Economic, social and cultural rights are those human rights relating to the workplace, social security, family life, participation in cultural life, and access to housing, food, water, health care and education. They cover workers’ rights, the right to social security and social protection, protection of and assistance to the family, the right to an adequate standard of living, the right to health, the right to education, and cultural rights.
States that have ratified international human rights instruments addressing economic, social and cultural rights are obliged to respect, protect and fulfill these rights, to progressively realise these rights to the maximum of available resources, and to ensure their enjoyment without discrimination.
The key international human rights instruments relating to economic, social and cultural rights are:
The economic crisis and austerity policies provide a very particular context for equality bodies making a contribution to the protection and fulfilment of economic and social rights. These phenomena create situations that demand some priority for a focus on protecting, respecting and fulfilling economic and social rights. It is, however, a context that can also make it difficult to pursue such goals.
The economic crisis and austerity are stimulating increased and changing demands on equality bodies from individual claimants and NGOs. Individual casework linked to the labour market and public sector provision grows in some jurisdictions. But, under-reporting grows in other jurisdictions as people become more fearful of losing their job with little likelihood of securing another. NGOs cast around for new ways to challenge the disadvantage and increasing poverty associated with the economic crisis and austerity policies and turn to equality bodies with new demands. At the same time many equality bodies experience reduced resources which makes it difficult for them to respond.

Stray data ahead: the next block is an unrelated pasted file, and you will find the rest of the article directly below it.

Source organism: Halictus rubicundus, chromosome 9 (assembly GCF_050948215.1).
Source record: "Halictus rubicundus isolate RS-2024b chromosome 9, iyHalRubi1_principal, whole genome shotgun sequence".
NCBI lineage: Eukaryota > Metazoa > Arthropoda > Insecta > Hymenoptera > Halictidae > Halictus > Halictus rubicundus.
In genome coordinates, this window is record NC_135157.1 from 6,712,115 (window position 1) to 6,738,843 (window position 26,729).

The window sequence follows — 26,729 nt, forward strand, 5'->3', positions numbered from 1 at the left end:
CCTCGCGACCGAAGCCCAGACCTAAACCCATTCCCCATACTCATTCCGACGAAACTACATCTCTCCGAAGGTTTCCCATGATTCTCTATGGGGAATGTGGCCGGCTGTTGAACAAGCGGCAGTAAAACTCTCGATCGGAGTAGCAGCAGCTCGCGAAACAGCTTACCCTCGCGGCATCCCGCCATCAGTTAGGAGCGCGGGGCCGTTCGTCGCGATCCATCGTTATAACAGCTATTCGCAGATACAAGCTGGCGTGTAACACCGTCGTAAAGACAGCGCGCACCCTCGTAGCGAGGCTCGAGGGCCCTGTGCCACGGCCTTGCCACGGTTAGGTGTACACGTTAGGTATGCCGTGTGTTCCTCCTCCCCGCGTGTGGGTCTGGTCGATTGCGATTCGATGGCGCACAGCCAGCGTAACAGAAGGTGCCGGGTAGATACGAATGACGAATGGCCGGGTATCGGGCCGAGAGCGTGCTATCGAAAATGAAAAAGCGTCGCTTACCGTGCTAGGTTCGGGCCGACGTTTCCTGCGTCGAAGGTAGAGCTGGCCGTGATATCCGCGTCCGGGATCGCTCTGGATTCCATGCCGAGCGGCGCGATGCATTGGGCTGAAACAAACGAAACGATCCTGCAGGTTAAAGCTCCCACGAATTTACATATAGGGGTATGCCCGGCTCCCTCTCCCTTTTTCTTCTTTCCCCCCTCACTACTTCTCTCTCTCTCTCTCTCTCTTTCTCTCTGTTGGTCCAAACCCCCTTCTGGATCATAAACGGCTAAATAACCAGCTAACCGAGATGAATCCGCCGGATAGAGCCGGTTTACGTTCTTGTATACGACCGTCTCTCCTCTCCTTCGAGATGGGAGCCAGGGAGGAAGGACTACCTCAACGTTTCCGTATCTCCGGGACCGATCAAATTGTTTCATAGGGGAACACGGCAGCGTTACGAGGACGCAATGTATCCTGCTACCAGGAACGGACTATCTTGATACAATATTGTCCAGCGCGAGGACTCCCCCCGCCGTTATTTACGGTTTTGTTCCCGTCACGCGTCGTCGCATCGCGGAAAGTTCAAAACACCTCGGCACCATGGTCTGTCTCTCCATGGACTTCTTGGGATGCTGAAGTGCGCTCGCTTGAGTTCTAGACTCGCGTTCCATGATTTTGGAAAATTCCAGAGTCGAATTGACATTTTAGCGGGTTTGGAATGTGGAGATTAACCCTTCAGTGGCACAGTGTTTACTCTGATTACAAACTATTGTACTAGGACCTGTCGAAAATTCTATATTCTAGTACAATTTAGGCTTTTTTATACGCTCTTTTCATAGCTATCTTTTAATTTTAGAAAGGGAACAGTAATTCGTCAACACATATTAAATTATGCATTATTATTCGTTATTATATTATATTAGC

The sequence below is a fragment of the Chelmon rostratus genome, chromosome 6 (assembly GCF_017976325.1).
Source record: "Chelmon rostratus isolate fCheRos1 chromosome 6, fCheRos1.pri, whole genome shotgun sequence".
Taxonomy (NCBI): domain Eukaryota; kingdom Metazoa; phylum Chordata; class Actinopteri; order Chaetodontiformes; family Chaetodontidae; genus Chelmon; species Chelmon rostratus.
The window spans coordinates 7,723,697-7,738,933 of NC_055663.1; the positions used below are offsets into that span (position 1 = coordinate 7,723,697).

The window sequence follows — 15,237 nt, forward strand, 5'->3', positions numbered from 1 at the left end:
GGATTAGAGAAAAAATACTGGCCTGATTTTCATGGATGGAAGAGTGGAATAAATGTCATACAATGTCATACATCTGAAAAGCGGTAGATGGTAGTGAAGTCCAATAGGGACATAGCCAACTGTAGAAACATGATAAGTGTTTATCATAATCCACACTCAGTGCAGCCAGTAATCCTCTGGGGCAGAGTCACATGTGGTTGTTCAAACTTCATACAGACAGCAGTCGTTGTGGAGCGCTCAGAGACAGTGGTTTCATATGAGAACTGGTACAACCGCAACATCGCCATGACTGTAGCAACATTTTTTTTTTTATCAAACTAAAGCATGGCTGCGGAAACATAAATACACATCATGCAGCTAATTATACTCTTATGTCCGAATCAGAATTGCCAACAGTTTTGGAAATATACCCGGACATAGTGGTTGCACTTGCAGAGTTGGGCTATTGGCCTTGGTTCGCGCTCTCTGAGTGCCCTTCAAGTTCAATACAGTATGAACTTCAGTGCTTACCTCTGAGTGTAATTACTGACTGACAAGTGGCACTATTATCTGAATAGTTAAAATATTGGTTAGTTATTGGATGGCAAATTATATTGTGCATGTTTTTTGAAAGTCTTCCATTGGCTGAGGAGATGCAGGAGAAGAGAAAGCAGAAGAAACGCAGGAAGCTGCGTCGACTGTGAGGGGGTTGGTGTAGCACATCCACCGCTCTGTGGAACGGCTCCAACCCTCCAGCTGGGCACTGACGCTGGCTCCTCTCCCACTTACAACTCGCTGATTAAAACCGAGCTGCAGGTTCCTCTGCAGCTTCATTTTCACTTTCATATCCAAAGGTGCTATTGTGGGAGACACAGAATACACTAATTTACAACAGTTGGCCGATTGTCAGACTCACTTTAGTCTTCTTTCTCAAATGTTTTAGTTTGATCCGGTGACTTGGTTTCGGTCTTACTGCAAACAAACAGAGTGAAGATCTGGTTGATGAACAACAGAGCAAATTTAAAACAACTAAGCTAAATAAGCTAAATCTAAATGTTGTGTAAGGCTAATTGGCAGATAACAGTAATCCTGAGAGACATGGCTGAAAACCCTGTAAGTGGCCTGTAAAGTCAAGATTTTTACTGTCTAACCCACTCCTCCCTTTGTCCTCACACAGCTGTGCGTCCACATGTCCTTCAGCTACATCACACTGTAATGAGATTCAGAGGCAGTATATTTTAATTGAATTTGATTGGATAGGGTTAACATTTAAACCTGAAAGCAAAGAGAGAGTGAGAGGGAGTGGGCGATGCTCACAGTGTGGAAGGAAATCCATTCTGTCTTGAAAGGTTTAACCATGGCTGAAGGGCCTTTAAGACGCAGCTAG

The economic crisis and austerity can be responsible for diminishing political traction for economic and social rights in some jurisdictions. There can be a political unresponsiveness to the demand for economic and social rights. This makes it difficult for equality bodies to make their full contribution.
This perspective acknowledges the particular mandate that equality bodies have. It is based on the reality that the implementation of this mandate has a particular, additional, and unique contribution to make to the protection and fulfilment of economic and social rights.
It aims to:
This perspective is a contribution to the work of Equinet within the platform for economic and social rights established with the Council of Europe, the European Union Agency for Fundamental Rights, and the European Network of National Human Rights Institutions.
It is based on a round table debate facilitated within the Policy Formation Working Group of Equinet, the presentation of good practice exemplars by equality bodies on their work in contributing to economic and social rights, and a survey of Equinet members with responses from twenty equality bodies.